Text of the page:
Most of your work is protecting citizens against the government. Do you draw the line there or do you also work to protect consumers from the use of their private data from companies?
Sure. EFF is interested in empowering users regardless of whether it’s the government or a private company that is getting in the way of their using technology to their fullest, so we have a plugin for Firefox called ‘The Privacy Badger” that is very easy to use and that blocks third party cookies from being installed on your computer. It’s really sweet, easy, anybody can use it and it helps block some of the commercial tracking that happens to people. It’s got some sliders that you can turn on and off if it breaks things. That was an idea to try to implement something called ‘Do Not Track”. The ‘Do not track’ idea came from a former EFF intern who was at Stanford. Your browser ought to send a flag to all the websites you go to about whether you want to be tracked or not. And those websites should honour it.
The policy idea got mired down because ad companies had so much power that we just built our own browser extension that follows do not track and lets your message be something that if the company doesn’t honour your request not to track then they don’t get to track you, they don’t get to place cookies on your device. We work on the consumer side as well. We’ve just issued a white paper on student privacy. Companies like Google and Apple are giving a lot of technology to schools for kids. There’s lots and lots of tracking on it. We did a survey on the tremendous amount of these kinds of edutech – it’s what they call it – and how well they do at protecting people’s privacy. We issued a white paper just a couple of weeks ago that points out how bad the deal is for kids’ privacy – that is being offered by a lot of these companies. We certainly do work not just on the government but on the private side as well.
I have a personal example. I read an article in a newspaper advising people to use web browsers that allow you more privacy, so I downloaded Tor, but I couldn’t access my email and social media accounts and couldn’t even read the newspaper that published the article on Tor.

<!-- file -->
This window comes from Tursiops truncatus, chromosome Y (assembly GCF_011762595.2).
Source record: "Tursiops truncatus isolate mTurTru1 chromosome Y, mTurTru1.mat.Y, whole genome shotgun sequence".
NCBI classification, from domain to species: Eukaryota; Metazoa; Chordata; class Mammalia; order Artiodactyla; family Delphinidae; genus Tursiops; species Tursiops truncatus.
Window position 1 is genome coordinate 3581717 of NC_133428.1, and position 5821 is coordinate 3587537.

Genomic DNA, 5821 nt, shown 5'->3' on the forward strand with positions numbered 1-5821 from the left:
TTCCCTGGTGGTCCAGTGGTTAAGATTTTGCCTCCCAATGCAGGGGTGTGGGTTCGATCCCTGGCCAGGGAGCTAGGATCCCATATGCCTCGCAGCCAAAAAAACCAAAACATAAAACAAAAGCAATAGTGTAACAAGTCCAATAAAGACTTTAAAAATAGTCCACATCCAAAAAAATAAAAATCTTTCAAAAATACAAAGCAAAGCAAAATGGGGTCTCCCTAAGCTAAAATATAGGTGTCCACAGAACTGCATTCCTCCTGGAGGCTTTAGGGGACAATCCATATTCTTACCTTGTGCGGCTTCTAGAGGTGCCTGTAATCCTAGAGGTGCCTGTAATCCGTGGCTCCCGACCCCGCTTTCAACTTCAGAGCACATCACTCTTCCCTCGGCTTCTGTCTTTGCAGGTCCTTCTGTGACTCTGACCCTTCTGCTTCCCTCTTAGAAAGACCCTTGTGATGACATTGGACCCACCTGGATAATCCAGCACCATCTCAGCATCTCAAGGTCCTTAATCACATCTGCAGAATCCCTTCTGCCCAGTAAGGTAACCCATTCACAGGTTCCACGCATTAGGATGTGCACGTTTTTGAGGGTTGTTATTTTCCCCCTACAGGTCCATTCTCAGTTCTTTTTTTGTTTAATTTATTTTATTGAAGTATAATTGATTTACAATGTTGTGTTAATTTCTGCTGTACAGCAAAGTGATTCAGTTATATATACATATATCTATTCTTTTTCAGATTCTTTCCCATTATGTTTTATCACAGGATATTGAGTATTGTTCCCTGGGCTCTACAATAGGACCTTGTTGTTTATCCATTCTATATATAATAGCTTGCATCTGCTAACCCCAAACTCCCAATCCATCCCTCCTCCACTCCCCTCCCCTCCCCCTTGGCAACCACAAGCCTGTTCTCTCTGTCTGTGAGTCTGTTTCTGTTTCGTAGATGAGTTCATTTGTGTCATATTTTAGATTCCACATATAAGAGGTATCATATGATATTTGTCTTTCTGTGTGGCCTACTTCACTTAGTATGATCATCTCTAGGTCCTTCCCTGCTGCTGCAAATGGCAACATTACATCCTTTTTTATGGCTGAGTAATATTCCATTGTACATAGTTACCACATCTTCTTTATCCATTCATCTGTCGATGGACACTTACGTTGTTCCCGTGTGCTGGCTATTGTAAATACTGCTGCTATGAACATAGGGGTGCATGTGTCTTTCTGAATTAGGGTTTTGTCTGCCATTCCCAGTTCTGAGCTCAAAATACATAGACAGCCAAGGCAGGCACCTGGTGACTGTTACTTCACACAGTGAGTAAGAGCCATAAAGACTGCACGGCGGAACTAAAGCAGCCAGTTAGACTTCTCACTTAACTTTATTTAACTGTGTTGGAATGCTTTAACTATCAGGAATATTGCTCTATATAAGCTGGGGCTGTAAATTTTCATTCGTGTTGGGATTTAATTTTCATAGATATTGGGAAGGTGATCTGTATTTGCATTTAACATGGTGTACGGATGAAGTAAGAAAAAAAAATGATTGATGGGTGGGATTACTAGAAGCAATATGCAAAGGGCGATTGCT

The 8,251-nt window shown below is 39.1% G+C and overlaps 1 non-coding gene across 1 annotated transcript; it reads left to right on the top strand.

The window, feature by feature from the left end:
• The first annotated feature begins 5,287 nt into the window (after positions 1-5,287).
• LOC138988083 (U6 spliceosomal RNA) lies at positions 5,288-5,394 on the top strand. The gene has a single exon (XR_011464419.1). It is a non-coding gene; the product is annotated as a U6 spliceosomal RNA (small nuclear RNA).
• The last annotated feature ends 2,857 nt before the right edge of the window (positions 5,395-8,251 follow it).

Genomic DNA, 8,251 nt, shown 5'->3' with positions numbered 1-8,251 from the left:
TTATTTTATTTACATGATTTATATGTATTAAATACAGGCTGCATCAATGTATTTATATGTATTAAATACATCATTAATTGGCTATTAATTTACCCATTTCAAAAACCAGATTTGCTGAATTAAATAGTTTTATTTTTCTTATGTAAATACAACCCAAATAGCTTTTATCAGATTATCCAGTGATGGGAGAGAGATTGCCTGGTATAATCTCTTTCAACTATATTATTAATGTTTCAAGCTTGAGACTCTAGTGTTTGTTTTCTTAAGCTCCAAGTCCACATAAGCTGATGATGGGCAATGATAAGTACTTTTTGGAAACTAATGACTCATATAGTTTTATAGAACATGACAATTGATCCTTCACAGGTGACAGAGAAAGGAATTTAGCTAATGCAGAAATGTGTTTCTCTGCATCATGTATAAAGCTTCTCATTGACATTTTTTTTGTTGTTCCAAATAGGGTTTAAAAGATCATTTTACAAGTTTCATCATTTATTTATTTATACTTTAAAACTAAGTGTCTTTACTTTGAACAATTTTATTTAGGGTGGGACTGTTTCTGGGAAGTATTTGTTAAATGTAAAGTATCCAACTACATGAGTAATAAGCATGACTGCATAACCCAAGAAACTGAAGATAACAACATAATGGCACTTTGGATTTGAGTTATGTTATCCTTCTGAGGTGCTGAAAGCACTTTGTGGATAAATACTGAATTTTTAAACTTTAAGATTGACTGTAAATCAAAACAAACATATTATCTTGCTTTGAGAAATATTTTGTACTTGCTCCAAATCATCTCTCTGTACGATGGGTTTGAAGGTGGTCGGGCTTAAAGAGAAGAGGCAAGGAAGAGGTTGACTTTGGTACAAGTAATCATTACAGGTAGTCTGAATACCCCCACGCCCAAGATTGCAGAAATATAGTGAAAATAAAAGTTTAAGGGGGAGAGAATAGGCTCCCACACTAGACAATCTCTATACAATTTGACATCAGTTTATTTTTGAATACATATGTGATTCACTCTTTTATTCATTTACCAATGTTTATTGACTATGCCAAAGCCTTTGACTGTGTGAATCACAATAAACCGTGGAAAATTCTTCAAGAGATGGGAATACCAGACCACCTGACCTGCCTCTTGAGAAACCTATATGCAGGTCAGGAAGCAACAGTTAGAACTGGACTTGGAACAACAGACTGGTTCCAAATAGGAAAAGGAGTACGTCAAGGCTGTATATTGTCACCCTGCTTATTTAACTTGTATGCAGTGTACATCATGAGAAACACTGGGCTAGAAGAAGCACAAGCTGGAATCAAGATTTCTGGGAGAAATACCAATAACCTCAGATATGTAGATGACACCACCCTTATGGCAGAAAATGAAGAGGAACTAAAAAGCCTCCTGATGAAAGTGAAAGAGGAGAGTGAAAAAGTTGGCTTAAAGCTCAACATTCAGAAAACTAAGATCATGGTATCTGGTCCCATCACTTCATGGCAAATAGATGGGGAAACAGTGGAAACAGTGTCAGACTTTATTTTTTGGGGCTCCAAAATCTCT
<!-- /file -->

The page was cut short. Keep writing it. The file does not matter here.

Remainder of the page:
Yes, look, we need more pressure on these companies to do the right thing and make sure Tor works. Facebook has a hidden service for Tor that you can use where you know you can’t be tracked at all. Facebook supports that but if you go in the front door in the regular way then they want you to be able to log in. We need to create more spaces. I’m on the board of Tor. I think Tor has too hard a time right now and it needs to have a better time and we need to put pressure on these companies to do better and to let us access this information in a way that works for people. So you know the technology will help a little but we also need policy and legal support for us to be able to browse anonymously. So the Tor browser does as well as it can given that it’s, like, 15 people writing a browser against the whole world, but we need more. We need more support for these kinds of tools.
What can people do to protect themselves?
While there are some things that people can do, it’s not enough. One of the problems I find when many people talk about privacy and security is that they put all of the responsibility on your shoulders, to protect yourself. And there are some things that you can do to protect yourself and I’m happy to talk about Tor, Tor where you can, Signal, and as an open source thing there’s a tool called Jitsi, that lets you do voice calls. There are tools available that will help with almost every problem, but they’re all hard to use and they’re all trying to operate at the margins of the Internet. So we need collective action. We need people to work together to put pressure on these companies to do better and to support things that do it.
The tech alone, I like to use this as an example: if people had cars where the brakes failed all the time, yeah, you should learn enough about brakes so that you can investigate your brakes and see if they’re really good ones and maybe install your own brakes that are better. That’s not what we tell people to do. Sure, you can do that. That’s awesome, then you’d have really good brakes because you know enough about having good brakes. You know the other thing we do? We don’t let them sell cars unless they have really good brakes on them. So you don’t have to have all that knowledge and all that technical sophistication to have a car that stops when you put your foot on the brakes.
We need our technology, frankly, to have a lot more incentives to work for us, to protect us, sometimes that’s regulation, sometimes that’s incentive, sometimes that’s the government’s purchasing power, so that the government only purchases stuff that supports this kind of thing. They’re a huge player in the market. There’s liability. If this tool hurt your privacy you should be able to sue, you should be able to sue a foreign government who attacks you. This is what we use in the rest of the world to try and make sure that the tools we rely on for our safety and security actually work. We need to start bringing more of those to bear on the digital tools because, frankly, they have our lives in their hands.
- This Q&A is the seventh in a series of interviews with tech leaders during the Collision conference in New Orleans, 2-4 May 2017.
- The post gives the views of the interviewee, not the position of LSE Business Review or of the London School of Economics and Political Science.